The Challenges of Exercise In Central Africa

Kevin Light multisport Africa_gm60The small fixed-wing aircraft quivers at the end of the dirt runway. The athletic, blonde, French pilot, with an ornate ‘R’ tattooed on her neck, just behind her left ear, opens the throttle and we’re speeding off into the early morning sunrise.

The bush of central Africa opens up just a few hundred metres below us. It is beautiful beyond the telling of it. I sit back and breathe deeply into my growing gut.

I’m on contract for a client just north of the equator in Uganda, visiting some operational camps. It’s an adventure for sure and the little boy in me loves it: new work challenges, people to meet, cultures to learn, places to discover, food to sample. It’s all an exciting opportunity to learn and explore.

One challenge I haven’t solved, though, is how to get some training in while I’m here. In my head, I Go Multi, but actually doing it has not been so easy. There have been a few obstacles. First there are days full of commuting which make finding an exercise rhythm difficult. Hotels are not sport-friendly, even with their closet gyms and pretty, oddly-shaped swimming pools.

Then the roads are hectic – congested with bicycle taxis, buda-budas (motorbike taxis carrying up to three passengers and, once, a pig), minibus taxis, cars, pedestrians, hawkers selling airtime, books, beds, fruit and wheelchairs (Oh, no, that one was a beggar).

These challenges are exacerbated by the 4x4s bullying their way through, just like in Sandton and Steenberg Estate. Except that here the potholes make such vehicles a basic necessity. Some holes are like small mineshafts and the traffic contorts itself around them with constant creativity. The traffic is an ever-swarming mass at all hours, moving in every direction at once; weaving, bobbing, intertwining, miraculously never touching, making the roads and pavements a forever-changing puzzle. Despite wanting to, I can’t imagine running here. Understandably it is against company policy to allow cycling. I could try to go out early when the roads are (a little) quieter. But that means running in the dark and last week two colleagues broke legs by falling into uncovered manholes.

Apart from it being difficult to get out to run or cycle, the food is so gooood! All the good stuff summons me seductively. Every meal is like a gastronomic triathlon: chiapat (like roti), goat curry, smooth white maize, grilled Nile perch (fish), wild spinach, steamed bread, sweet offal, bean gravy. Belch. And the beer is cold and cheap and comes in big, long bottles with the condensation running down the smooth neck in rivers of refreshment. You know how it is when people start buying rounds and you haven’t had your turn – it would just be rude not to stay and reciprocate! BELCH.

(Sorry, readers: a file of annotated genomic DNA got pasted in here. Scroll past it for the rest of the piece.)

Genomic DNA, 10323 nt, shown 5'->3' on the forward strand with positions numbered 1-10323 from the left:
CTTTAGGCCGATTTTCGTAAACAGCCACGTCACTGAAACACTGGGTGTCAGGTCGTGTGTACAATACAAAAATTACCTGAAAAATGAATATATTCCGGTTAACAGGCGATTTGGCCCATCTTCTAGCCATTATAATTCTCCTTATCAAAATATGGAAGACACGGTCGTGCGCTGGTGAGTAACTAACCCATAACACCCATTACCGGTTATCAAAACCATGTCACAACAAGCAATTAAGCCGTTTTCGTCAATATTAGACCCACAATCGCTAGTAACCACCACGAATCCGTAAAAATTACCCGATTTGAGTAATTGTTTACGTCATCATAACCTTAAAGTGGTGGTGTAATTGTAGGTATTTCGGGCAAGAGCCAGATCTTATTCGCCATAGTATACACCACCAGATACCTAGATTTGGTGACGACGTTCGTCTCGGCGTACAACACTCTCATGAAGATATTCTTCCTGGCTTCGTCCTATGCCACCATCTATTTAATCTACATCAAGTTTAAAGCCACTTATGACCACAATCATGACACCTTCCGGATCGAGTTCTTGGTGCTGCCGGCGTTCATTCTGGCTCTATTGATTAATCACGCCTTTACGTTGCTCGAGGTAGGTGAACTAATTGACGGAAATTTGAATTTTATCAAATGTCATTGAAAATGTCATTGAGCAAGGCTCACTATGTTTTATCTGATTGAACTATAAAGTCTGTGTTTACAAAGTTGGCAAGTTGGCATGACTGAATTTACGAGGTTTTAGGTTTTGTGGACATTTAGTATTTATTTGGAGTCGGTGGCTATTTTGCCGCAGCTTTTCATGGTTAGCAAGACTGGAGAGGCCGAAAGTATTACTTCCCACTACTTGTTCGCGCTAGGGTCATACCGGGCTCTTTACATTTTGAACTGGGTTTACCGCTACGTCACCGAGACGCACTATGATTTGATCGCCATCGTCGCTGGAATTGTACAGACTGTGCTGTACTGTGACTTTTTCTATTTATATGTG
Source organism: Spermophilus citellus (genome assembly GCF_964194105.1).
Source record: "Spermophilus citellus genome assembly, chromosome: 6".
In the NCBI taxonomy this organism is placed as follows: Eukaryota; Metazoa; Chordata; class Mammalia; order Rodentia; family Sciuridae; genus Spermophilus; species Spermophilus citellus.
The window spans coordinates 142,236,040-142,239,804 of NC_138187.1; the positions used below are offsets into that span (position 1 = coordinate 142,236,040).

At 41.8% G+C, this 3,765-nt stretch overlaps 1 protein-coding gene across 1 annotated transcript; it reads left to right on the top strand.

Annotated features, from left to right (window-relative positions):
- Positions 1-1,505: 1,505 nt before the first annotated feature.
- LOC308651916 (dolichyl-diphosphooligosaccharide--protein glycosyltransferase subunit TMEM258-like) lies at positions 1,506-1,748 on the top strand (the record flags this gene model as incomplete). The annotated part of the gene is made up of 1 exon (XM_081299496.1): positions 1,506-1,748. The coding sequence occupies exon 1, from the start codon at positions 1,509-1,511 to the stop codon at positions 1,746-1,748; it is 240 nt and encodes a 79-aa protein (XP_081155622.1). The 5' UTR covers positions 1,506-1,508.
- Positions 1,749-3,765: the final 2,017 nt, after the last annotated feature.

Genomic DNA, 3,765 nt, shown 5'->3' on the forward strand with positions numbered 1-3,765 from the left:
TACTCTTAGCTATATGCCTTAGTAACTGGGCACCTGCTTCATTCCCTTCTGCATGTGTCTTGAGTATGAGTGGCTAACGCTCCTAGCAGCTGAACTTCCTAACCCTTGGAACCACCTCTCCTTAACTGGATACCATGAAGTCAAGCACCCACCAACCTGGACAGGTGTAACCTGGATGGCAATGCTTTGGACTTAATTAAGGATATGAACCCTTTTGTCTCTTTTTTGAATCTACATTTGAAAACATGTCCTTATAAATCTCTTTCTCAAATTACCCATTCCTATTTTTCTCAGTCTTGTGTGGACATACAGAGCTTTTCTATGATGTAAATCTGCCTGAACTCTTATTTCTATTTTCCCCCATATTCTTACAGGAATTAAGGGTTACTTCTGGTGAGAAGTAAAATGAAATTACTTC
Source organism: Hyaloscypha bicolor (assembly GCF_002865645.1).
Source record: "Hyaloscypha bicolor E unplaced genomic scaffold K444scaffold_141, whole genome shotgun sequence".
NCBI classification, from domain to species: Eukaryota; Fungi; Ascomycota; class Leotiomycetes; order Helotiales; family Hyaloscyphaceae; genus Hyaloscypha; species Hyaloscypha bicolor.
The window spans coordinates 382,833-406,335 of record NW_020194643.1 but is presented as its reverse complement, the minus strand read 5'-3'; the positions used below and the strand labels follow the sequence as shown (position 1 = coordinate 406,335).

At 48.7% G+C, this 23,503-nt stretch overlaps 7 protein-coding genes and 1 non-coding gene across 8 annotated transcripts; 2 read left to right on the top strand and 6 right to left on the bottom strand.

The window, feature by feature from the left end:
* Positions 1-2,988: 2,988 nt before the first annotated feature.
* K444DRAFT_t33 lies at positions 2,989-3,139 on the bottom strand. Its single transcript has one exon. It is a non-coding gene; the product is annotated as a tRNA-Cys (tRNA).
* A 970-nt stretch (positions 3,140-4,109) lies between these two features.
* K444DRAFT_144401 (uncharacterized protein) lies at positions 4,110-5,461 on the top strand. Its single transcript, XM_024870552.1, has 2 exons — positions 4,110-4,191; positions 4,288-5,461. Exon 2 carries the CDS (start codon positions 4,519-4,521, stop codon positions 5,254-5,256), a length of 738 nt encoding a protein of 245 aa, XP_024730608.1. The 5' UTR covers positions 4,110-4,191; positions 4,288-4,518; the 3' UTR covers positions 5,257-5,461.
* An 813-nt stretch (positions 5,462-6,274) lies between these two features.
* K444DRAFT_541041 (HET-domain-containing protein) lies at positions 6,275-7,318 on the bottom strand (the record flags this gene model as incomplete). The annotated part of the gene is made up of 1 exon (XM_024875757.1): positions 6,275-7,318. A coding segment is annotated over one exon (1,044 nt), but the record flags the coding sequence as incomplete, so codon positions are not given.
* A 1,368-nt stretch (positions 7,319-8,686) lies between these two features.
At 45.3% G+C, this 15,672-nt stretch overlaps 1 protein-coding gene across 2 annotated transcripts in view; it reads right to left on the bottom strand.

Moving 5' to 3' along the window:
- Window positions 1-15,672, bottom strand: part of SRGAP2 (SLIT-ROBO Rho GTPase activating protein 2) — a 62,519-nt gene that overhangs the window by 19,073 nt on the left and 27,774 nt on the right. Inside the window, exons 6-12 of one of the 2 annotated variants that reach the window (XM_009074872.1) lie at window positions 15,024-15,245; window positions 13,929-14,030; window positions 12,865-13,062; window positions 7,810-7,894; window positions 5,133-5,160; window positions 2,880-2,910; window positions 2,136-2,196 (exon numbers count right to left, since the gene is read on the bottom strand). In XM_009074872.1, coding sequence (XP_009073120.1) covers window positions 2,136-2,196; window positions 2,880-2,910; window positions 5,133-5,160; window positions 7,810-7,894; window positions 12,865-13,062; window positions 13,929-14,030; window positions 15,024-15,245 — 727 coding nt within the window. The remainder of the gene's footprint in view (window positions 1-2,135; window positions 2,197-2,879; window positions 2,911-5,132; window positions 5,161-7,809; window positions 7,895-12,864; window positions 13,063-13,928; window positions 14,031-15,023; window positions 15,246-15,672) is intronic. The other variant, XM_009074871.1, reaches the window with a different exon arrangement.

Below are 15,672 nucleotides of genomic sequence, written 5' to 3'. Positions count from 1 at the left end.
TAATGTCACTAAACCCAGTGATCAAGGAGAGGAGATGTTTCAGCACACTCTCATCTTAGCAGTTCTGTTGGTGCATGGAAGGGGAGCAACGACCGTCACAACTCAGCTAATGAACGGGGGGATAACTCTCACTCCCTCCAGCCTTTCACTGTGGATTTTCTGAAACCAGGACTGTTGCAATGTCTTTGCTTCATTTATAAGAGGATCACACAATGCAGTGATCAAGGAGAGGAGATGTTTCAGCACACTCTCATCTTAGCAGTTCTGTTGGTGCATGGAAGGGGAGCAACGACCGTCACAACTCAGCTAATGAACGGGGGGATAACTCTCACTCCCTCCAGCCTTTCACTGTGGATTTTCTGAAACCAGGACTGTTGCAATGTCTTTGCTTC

The small plane has landed and I’m settled in the bush camp where there’s no traffic so maybe at last I could get my training back on track. There’s a stunning dirt road to run and a gym set up under some wide trees (I noticed some skipping ropes and that’s my latest fad). Or I could ride one of the many mountain bikes spinning around the camp. I wonder whether I could do an open water swim in Lake Albert?

But it’s hot. HOT! Swelteringly hot so that my running kit is sweaty without me even putting it on. So hot that the off-duty national military who are guarding the camp are slouching under every tree, clad only in small towels, murmuring without moving their mouths. I can’t possibly do anything now.

Okay, I know I’ve been lazy, alright! I’ve put on a few kilos and the Cycle Tour and Rhodes Trail Run are just around the corner. But it’s been difficult. And it still is, so I prefer to find a spot of shade between two containers, where the light breeze blows.

I’ve just settled down, opened my book and an ice cold bottle when an oily artisan walks up. Stopping, he extends his hand, “I’m William, I hear you run and I’m just heading out for 15 kays on the bush track – see you at the gate in five?”

Instantly I get past the multiple reasons not to and find my feet and my shoes. Where there’s a Will, there’s a way! Going Multi is about finding both, no matter what the available excuses are. Will turns excuses into reasons, problems into lessons and obstacles into opportunities.

So mix it up – change when and what and how you sport. Look those excuses squarely in the eye, and say to them, “I see you but don’t make yourself at home. You and I have business to do!” Dig deep, call on that inner friend called Will and find a way to get your Multi-Ass going. It will give you a lighter spirit (and a flatter gut) for sure.

Originally published in the March/April 2012 issue.

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About Kevin Light

Kevin helps people work. He is an organisational effectiveness consultant who specialises in leadership development, change and diversity management and inspirational speaking. His proudest moment is finishing the Tuffer-Puffer duct taped together.

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